Legal Briefs: Drones And The Law

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Alex Hoffman

With drones becoming less expensive and more widely available, Alex Hoffman of Pierse McCarthy Lucey Solicitors gives the legal low-down on this popular aerial technology…

According to the Irish Aviation Authority (IAA), there were over 22,000 registered drone owners at the start of March of this year.

That figure is likely to have been pushed even higher over the past few months as many people struggled to find new and inventive ways of amusing themselves during the lockdown – I might not be able to escape these four walls, but the drone can!

Continued below…


While we can all agree that drone footage can be stunning and has been used to great effect by the likes of estate agents to help sell their wares in recent years, with great beauty comes great responsibility.

It is important that drone owners or operators ensure that due consideration is given to peoples’ property and privacy rights.

While the overwhelming majority of drone flights are entirety innocent, there have been reports of drones being allegedly used by criminals to carry out surveillance or recon on target properties, particularly in rural areas.

It is therefore understandable why some might be concerned or unnerved at the sight or hum of a drone, often with no operator in sight.

While current IAA regulations do not impose a minimum height restriction off the ground, nor do they directly address the question of what should be considered private airspace, failure to keep a reasonable and respectful distance from individuals and their properties could risk an infringement into private airspace, which could in turn lead to claims for damages for trespass, nuisance or breach of privacy.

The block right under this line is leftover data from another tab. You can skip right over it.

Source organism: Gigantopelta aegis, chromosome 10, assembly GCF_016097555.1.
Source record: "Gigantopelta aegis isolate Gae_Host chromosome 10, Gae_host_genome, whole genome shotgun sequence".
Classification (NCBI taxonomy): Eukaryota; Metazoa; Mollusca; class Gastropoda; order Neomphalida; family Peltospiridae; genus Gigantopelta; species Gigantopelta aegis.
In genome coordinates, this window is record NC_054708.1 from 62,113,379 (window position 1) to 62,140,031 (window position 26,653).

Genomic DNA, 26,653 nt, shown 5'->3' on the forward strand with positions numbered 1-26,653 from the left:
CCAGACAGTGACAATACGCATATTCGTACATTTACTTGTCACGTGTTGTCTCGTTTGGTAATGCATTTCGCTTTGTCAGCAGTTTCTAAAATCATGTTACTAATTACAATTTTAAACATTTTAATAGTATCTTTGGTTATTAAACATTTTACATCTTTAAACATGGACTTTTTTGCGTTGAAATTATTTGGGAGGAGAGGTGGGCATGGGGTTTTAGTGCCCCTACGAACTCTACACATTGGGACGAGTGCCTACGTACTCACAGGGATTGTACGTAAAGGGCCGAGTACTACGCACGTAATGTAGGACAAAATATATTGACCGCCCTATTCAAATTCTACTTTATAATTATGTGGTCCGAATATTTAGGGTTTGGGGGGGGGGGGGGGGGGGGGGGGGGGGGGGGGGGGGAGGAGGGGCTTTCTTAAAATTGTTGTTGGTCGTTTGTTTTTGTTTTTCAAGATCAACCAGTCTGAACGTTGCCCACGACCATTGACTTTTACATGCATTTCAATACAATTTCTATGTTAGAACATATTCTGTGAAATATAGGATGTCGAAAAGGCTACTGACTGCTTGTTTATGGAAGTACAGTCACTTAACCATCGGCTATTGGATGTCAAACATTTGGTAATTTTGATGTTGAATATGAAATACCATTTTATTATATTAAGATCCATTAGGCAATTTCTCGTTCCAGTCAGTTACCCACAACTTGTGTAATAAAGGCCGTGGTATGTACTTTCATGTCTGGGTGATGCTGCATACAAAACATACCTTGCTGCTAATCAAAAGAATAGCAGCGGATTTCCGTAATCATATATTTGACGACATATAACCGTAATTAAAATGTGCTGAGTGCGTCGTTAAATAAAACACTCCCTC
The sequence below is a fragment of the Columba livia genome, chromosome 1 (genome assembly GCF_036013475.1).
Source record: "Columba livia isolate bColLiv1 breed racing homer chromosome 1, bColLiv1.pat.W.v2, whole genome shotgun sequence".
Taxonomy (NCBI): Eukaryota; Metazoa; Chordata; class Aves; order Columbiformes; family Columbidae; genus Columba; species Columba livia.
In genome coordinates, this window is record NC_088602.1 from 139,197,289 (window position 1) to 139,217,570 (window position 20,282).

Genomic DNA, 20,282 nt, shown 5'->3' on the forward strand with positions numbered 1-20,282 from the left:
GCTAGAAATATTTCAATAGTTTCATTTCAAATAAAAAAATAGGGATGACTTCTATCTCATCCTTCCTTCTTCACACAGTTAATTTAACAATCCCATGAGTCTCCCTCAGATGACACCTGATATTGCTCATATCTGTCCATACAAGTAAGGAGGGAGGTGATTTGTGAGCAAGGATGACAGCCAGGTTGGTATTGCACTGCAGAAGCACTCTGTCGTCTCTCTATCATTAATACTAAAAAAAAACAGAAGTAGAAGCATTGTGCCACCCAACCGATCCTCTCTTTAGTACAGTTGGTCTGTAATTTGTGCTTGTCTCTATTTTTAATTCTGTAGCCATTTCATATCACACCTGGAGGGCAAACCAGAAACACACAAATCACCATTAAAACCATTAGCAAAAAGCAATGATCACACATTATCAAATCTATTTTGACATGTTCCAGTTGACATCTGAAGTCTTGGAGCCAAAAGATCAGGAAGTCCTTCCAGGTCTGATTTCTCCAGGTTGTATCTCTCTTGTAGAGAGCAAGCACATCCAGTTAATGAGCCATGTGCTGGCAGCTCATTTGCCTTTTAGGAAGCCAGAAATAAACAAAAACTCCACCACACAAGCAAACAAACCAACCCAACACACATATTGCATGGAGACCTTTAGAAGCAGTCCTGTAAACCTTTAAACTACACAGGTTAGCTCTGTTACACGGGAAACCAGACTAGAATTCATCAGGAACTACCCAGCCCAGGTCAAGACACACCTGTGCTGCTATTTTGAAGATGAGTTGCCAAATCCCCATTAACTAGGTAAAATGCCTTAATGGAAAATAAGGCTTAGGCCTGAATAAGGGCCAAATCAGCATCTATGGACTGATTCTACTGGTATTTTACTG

The fact that there may be a bit of a grey area doesn’t mean that landowners should take the law into their own hands, like Kentucky man William Meredith, who was sued by his neighbour for shooting down his $1,500 drone in 2015 and was separately charged with committing criminal mischief.

Ultimately both cases against Meredith were dismissed, which he quickly capitalized on by naming himself “the droneslayer” and releasing a range of droneslayer t-shirts. Only in America!

There are also GDPR and privacy issues to be considered. While the Data Protection Commissioner hasn’t issued specific guidance on the use of drones capable of recording video, many of the issues relevant to dash cams (which I covered in an article for in June of last year) would equally apply to drones.

In particular, users should consider the location in which they use the drone and the possibility of identifying any individuals recorded, and whether or not they are required to comply with certain obligations under data protection law.

Finally, while you might fancy yourself as the next Stephen Spielberg and be tempted to upload your drone footage for all the world to see, extreme care needs to be taken where footage is published or shared on social media platforms, particularly where individuals might be identifiable in the footage. Not everyone loves the camera!

• The material contained in this article is for general information purposes only and does not constitute legal or other professional advice. No liability whatsoever is accepted by Pierse McCarthy Lucey LLP for any action taken in reliance on the information contained in this article.

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